John Gilks

Op Art from across the decades continues to confuse and educate

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Op Art may not be new, but there are some new names to savour from across the decades in Op Art Past and Present, on show into the new year at The White Room gallery in Leamington.

Gallery boss John Gilks is a fan of op art so much of what is on show has been in his possession for some time, and he has provides short biographies of the artists to further inform us.

Ivan Picelj was a Croatian artist and a particular favourite of John’s, so much so he once nearly visited Zagreb to track him down – them bitterly regretted not making the trip when the artist died in 2011. At one end of the gallery are three of his untitled works, large colourful circles, made up of coloured circles within (pictured above).

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Described as the grandfather of op art, Victor Vasarely is represented by a strange work that seems to warp and move, with net-like circles and squares (above).

Genevieve Claisse was born in 1935 in Quiévy, France, the great niece of abstract painter Auguste Herbin. Her prints on show here are large, overlapping circles.

Carlos Cruz-Diez, who was born in 1923 in Caracas, creates metallic works and there are circles and squares here in different colours which look different as you move around in front of them.

There is a swirly purple and green print by Bridget Riley, and going down the age range somewhat, Damien Hirst is represented by one of his dot paintings.

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The very present is represented in the exhibition by Carl Cashman (one work, Chanel, above), with several of his works included. Cashman is more of a street artist who is inspired by Op Art and created a long mural on a wall at the Glastonbury festival. Here there is Peace Hurts, the CND symbol hidden amongst blue and white stripes. Jam Hot and Hot are more like street art, small but with glitzy paint. Love Hurts has the letters for Love in different colours in a square.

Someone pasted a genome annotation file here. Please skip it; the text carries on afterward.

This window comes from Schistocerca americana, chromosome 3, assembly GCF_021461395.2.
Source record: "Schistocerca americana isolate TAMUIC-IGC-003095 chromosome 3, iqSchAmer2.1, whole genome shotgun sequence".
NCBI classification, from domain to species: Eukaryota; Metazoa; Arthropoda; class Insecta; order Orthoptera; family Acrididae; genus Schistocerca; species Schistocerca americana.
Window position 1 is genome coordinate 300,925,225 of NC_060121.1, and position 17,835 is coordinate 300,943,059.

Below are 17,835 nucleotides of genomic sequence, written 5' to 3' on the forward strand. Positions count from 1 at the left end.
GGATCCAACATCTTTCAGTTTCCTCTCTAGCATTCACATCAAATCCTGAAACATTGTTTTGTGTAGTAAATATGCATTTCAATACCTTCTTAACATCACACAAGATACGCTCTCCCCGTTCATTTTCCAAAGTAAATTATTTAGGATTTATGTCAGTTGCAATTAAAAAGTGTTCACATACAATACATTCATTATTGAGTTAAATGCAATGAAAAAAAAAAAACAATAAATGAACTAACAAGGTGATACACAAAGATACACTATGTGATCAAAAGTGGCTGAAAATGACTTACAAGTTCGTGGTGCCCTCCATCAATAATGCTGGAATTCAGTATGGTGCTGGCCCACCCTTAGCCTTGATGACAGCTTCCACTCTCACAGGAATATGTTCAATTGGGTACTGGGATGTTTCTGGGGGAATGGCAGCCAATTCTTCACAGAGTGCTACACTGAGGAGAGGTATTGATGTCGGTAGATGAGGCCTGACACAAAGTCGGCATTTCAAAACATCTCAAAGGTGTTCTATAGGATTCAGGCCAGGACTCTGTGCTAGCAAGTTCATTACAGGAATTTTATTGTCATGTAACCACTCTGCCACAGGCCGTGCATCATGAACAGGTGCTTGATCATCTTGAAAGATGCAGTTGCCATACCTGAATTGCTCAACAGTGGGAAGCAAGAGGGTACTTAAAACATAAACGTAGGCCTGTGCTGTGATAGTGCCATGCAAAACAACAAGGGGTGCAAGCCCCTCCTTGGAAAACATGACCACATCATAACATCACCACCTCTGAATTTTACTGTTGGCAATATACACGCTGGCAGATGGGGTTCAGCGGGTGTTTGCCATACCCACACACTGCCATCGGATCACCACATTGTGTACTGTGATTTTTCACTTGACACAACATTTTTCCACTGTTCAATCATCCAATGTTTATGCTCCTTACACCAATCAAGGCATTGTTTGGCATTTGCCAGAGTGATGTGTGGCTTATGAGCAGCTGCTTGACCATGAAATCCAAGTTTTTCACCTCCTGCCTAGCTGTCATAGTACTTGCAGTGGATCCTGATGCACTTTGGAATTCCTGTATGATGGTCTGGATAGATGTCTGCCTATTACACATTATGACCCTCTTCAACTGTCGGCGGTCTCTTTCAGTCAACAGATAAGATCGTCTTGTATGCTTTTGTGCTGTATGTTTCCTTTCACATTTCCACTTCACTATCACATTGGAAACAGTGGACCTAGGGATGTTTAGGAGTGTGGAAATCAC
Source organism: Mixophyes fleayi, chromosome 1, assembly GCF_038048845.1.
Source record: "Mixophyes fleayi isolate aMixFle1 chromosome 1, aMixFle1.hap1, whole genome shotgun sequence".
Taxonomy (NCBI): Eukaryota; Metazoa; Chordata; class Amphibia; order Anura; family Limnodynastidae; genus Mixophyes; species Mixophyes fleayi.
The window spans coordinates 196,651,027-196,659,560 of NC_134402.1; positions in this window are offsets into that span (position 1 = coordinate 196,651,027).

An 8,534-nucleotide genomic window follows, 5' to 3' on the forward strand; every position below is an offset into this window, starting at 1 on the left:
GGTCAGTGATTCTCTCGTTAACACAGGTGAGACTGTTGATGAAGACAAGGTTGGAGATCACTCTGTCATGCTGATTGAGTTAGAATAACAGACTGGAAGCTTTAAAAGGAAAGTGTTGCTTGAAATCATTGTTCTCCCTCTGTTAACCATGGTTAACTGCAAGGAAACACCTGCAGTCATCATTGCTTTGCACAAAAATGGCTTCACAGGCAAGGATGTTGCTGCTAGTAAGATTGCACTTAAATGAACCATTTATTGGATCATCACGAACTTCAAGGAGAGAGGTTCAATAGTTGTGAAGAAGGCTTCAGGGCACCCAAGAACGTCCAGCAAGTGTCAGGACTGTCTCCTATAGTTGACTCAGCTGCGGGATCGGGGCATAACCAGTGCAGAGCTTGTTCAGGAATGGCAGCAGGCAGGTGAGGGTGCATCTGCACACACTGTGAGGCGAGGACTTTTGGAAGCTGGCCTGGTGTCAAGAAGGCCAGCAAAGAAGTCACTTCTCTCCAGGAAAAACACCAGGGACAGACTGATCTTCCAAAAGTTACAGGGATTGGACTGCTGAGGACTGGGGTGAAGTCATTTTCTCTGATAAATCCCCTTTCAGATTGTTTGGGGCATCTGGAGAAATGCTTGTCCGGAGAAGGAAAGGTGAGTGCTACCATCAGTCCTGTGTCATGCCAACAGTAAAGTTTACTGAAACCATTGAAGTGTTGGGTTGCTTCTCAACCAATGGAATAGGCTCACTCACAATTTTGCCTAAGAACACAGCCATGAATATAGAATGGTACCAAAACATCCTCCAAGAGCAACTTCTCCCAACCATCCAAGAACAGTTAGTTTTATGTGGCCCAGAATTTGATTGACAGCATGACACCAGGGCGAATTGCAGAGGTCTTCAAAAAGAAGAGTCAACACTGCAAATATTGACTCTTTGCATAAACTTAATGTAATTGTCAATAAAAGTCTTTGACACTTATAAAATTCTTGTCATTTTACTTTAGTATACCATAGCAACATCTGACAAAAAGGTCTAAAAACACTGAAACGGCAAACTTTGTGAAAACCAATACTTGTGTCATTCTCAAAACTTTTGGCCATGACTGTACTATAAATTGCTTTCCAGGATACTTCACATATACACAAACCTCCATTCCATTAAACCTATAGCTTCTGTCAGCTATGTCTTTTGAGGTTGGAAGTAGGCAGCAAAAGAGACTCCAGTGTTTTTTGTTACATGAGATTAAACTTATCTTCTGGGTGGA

It’s an interesting exhibition, introducing some older artists who are still not that well known except to op art aficionados.

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Horace Panter of The Specials lets his paintings take centre stage

Horace Panter Beijing Street Cleaner-1 (2)
It’s not uncommon for musicians to turn to art as the years go by. In some cases it’s a sudden and often wrong feeling they can paint, but in many cases it’s actually a return to their first love.
The latter is true in Horace Panter’s case. He studied Fine Art at the Lanchester Polytechnic as it then was in Coventry, graduating in 1975, and while there he met another art student, Jerry Dammers, and they went on to found The Specials and the 2-Tone record label, and forge a career in music.
Horace is now staging a show at the White Room Gallery in Regent Street, Leamington, following a couple of others, including one at The Strand Gallery in London.
Asked why he had gone back to painting, the svelte Horace said wryly: “The Specials won’t play for ever and you can be fat when you’re an artist.”
He said he’d always been interested in art, and all through the first life of The Specials he’d be the one on tour going to bed early so he could get up in the morning to go and visit galleries such as the Guggenheim. It’s clear he’s still an art fan – he was delighted with how busy The Herbert was when he went in to see the George Shaw exhibition (and George is a Specials fan).

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